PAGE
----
Epigeneticists look at the different ways a gene is expressed over an individual organism’s lifetime, rather than the way they’re passed along over an epoch. In the epigenetic framework, your genes are seen as predilections, not as destiny: switches that can be turned off or turned on by your environment, without changing the underlying DNA sequence.
For example, some people have a predisposition to get psoriasis, an autoimmune disorder of the skin. But it takes a traumatic physical or emotional event for the disease to actually appear.
In today's lesson, we look at how flowering plants suddenly appeared and became ecologically dominant. How did this happen? We believe that leaves mutated into flowers to perform a new function. So what is the significance of this?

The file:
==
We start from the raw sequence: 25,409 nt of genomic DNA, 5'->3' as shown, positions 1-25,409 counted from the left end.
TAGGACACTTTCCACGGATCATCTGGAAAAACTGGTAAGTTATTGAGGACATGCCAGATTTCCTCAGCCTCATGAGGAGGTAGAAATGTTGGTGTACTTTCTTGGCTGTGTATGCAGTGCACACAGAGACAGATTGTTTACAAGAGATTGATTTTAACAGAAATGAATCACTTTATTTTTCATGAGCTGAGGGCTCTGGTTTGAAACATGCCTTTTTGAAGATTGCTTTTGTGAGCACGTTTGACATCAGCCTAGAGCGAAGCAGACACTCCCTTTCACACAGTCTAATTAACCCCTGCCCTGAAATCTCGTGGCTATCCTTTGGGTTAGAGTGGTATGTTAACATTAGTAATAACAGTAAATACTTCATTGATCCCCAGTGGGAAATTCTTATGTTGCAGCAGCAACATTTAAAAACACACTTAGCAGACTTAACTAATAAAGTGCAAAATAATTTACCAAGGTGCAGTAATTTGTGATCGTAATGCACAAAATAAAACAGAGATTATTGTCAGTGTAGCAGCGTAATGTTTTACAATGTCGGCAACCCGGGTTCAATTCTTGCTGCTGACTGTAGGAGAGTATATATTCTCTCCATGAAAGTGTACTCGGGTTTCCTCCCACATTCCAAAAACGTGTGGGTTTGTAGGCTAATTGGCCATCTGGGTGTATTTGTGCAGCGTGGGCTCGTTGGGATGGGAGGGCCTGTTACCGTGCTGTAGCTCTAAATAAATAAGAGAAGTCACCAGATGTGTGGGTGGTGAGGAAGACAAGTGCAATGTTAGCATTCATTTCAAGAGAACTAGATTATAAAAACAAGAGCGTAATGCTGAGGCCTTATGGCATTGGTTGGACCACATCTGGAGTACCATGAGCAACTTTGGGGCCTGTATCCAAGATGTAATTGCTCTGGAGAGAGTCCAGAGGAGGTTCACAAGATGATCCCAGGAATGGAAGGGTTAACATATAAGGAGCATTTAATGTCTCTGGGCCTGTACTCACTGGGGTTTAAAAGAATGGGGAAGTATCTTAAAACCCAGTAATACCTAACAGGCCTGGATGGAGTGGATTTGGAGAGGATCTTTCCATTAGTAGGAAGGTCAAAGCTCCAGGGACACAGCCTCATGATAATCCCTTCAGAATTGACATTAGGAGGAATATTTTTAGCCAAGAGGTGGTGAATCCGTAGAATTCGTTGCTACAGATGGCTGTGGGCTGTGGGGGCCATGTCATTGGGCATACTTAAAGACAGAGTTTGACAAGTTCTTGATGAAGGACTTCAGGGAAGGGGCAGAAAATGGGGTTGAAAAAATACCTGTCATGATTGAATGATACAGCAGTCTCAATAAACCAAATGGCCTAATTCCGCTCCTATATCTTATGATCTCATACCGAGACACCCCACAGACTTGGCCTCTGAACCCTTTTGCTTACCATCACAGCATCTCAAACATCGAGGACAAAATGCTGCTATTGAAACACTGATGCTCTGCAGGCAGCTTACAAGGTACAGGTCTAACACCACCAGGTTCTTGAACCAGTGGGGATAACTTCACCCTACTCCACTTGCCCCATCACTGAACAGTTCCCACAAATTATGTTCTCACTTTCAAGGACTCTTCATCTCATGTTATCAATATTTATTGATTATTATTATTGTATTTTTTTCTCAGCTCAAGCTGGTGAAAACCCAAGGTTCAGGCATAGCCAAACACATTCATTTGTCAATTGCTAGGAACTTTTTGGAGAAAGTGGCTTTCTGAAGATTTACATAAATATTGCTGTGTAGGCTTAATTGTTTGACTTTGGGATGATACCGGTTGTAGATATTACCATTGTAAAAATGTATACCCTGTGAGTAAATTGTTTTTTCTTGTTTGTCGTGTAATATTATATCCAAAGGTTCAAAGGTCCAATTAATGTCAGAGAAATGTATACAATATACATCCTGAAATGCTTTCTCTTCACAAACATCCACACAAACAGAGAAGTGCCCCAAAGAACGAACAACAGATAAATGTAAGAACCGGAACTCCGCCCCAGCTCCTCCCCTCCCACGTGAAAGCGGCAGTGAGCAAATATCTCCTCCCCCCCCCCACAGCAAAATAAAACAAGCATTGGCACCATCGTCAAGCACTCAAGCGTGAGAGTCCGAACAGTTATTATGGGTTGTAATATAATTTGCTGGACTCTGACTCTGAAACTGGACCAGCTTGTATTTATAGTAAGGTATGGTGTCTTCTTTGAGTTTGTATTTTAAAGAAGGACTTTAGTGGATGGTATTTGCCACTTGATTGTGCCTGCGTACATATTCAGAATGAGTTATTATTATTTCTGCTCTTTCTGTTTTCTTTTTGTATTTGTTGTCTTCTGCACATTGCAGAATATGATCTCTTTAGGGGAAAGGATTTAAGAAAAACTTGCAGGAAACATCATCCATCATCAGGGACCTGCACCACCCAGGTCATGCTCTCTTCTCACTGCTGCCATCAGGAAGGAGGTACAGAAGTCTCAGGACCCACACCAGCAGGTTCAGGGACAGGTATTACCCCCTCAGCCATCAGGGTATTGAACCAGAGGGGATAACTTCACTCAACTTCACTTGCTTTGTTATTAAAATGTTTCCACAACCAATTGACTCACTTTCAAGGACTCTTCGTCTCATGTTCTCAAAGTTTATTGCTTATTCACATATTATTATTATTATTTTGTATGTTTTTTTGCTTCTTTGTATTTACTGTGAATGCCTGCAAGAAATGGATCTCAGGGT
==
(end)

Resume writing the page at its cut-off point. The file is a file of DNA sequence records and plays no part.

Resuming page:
The human genome, like that of plants, is "prepared" for change. That also means that scientists can "persuade" the genome to change. We are not slaves to our biology, and neither are we shaped entirely by our circumstances. Instead, we’re the product of a complex process of interactions between our bodies and environment.